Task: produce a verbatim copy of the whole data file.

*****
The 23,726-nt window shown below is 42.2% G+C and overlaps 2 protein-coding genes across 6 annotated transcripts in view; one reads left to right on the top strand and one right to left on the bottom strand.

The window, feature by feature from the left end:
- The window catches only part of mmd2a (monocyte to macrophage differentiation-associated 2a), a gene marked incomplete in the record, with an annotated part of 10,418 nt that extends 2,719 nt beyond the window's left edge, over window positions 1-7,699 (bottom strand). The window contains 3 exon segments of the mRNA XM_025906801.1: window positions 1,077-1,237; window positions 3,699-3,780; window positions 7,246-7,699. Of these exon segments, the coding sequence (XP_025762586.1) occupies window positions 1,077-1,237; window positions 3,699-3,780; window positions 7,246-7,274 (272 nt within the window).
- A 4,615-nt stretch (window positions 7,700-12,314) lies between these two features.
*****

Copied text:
The 23,726-nt window shown below is 42.2% G+C and overlaps 2 protein-coding genes across 6 annotated transcripts in view; one reads left to right on the top strand and one right to left on the bottom strand.

The window, feature by feature from the left end:
- The window catches only part of mmd2a (monocyte to macrophage differentiation-associated 2a), a gene marked incomplete in the record, with an annotated part of 10,418 nt that extends 2,719 nt beyond the window's left edge, over window positions 1-7,699 (bottom strand). The window contains 3 exon segments of the mRNA XM_025906801.1: window positions 1,077-1,237; window positions 3,699-3,780; window positions 7,246-7,699. Of these exon segments, the coding sequence (XP_025762586.1) occupies window positions 1,077-1,237; window positions 3,699-3,780; window positions 7,246-7,274 (272 nt within the window).
- A 4,615-nt stretch (window positions 7,700-12,314) lies between these two features.